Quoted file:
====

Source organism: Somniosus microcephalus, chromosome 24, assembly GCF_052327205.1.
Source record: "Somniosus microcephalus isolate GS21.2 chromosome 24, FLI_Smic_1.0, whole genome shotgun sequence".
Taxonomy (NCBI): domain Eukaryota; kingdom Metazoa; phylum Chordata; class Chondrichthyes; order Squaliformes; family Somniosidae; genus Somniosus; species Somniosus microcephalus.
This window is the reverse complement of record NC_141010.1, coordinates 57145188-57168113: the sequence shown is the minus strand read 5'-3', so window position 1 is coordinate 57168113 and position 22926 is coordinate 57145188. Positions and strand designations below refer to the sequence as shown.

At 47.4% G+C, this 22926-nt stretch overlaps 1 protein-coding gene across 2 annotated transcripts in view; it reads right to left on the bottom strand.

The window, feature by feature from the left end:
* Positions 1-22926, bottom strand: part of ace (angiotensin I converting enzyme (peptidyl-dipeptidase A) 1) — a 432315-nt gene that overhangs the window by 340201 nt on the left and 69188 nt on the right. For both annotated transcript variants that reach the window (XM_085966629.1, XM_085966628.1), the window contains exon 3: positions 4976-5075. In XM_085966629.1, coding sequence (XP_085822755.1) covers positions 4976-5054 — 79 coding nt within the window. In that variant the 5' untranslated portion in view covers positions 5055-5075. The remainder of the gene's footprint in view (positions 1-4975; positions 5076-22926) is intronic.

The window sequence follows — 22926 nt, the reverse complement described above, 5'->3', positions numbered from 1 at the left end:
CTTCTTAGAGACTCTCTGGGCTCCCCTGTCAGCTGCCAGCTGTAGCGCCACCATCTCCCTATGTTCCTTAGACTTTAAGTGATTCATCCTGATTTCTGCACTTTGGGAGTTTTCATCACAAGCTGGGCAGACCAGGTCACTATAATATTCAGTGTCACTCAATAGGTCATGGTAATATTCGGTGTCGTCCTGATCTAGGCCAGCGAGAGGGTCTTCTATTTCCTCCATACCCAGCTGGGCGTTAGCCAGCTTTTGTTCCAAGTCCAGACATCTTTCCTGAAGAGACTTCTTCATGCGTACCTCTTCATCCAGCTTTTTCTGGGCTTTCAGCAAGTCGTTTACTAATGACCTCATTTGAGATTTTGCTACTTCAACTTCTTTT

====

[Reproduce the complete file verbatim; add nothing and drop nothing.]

Source organism: Somniosus microcephalus, chromosome 24, assembly GCF_052327205.1.
Source record: "Somniosus microcephalus isolate GS21.2 chromosome 24, FLI_Smic_1.0, whole genome shotgun sequence".
Taxonomy (NCBI): domain Eukaryota; kingdom Metazoa; phylum Chordata; class Chondrichthyes; order Squaliformes; family Somniosidae; genus Somniosus; species Somniosus microcephalus.
This window is the reverse complement of record NC_141010.1, coordinates 57145188-57168113: the sequence shown is the minus strand read 5'-3', so window position 1 is coordinate 57168113 and position 22926 is coordinate 57145188. Positions and strand designations below refer to the sequence as shown.

At 47.4% G+C, this 22926-nt stretch overlaps 1 protein-coding gene across 2 annotated transcripts in view; it reads right to left on the bottom strand.

The window, feature by feature from the left end:
* Positions 1-22926, bottom strand: part of ace (angiotensin I converting enzyme (peptidyl-dipeptidase A) 1) — a 432315-nt gene that overhangs the window by 340201 nt on the left and 69188 nt on the right. For both annotated transcript variants that reach the window (XM_085966629.1, XM_085966628.1), the window contains exon 3: positions 4976-5075. In XM_085966629.1, coding sequence (XP_085822755.1) covers positions 4976-5054 — 79 coding nt within the window. In that variant the 5' untranslated portion in view covers positions 5055-5075. The remainder of the gene's footprint in view (positions 1-4975; positions 5076-22926) is intronic.

The window sequence follows — 22926 nt, the reverse complement described above, 5'->3', positions numbered from 1 at the left end:
CTTCTTAGAGACTCTCTGGGCTCCCCTGTCAGCTGCCAGCTGTAGCGCCACCATCTCCCTATGTTCCTTAGACTTTAAGTGATTCATCCTGATTTCTGCACTTTGGGAGTTTTCATCACAAGCTGGGCAGACCAGGTCACTATAATATTCAGTGTCACTCAATAGGTCATGGTAATATTCGGTGTCGTCCTGATCTAGGCCAGCGAGAGGGTCTTCTATTTCCTCCATACCCAGCTGGGCGTTAGCCAGCTTTTGTTCCAAGTCCAGACATCTTTCCTGAAGAGACTTCTTCATGCGTACCTCTTCATCCAGCTTTTTCTGGGCTTTCAGCAAGTCGTTTACTAATGACCTCATTTGAGATTTTGCTACTTCAACTTCTTTT